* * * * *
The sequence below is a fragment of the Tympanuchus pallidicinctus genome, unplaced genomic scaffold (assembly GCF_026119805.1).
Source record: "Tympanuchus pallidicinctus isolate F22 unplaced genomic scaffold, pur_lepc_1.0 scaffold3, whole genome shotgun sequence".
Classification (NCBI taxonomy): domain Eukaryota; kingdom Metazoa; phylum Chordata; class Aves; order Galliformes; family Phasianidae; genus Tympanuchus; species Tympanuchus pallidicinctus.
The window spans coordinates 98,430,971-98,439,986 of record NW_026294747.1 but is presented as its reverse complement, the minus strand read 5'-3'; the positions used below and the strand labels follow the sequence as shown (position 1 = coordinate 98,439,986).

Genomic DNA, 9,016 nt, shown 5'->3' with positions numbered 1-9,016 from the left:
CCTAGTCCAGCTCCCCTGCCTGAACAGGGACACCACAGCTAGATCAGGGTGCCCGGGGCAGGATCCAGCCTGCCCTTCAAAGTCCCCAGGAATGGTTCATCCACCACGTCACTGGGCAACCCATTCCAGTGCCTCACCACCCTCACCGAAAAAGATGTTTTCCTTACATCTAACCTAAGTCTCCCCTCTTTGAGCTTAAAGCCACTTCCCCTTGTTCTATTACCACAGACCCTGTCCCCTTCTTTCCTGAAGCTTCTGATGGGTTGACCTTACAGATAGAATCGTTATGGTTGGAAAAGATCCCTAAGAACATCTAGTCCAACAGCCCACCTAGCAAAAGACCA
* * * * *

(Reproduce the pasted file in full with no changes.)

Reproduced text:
The sequence below is a fragment of the Tympanuchus pallidicinctus genome, unplaced genomic scaffold (assembly GCF_026119805.1).
Source record: "Tympanuchus pallidicinctus isolate F22 unplaced genomic scaffold, pur_lepc_1.0 scaffold3, whole genome shotgun sequence".
Classification (NCBI taxonomy): domain Eukaryota; kingdom Metazoa; phylum Chordata; class Aves; order Galliformes; family Phasianidae; genus Tympanuchus; species Tympanuchus pallidicinctus.
The window spans coordinates 98,430,971-98,439,986 of record NW_026294747.1 but is presented as its reverse complement, the minus strand read 5'-3'; the positions used below and the strand labels follow the sequence as shown (position 1 = coordinate 98,439,986).

Genomic DNA, 9,016 nt, shown 5'->3' with positions numbered 1-9,016 from the left:
CCTAGTCCAGCTCCCCTGCCTGAACAGGGACACCACAGCTAGATCAGGGTGCCCGGGGCAGGATCCAGCCTGCCCTTCAAAGTCCCCAGGAATGGTTCATCCACCACGTCACTGGGCAACCCATTCCAGTGCCTCACCACCCTCACCGAAAAAGATGTTTTCCTTACATCTAACCTAAGTCTCCCCTCTTTGAGCTTAAAGCCACTTCCCCTTGTTCTATTACCACAGACCCTGTCCCCTTCTTTCCTGAAGCTTCTGATGGGTTGACCTTACAGATAGAATCGTTATGGTTGGAAAAGATCCCTAAGAACATCTAGTCCAACAGCCCACCTAGCAAAAGACCA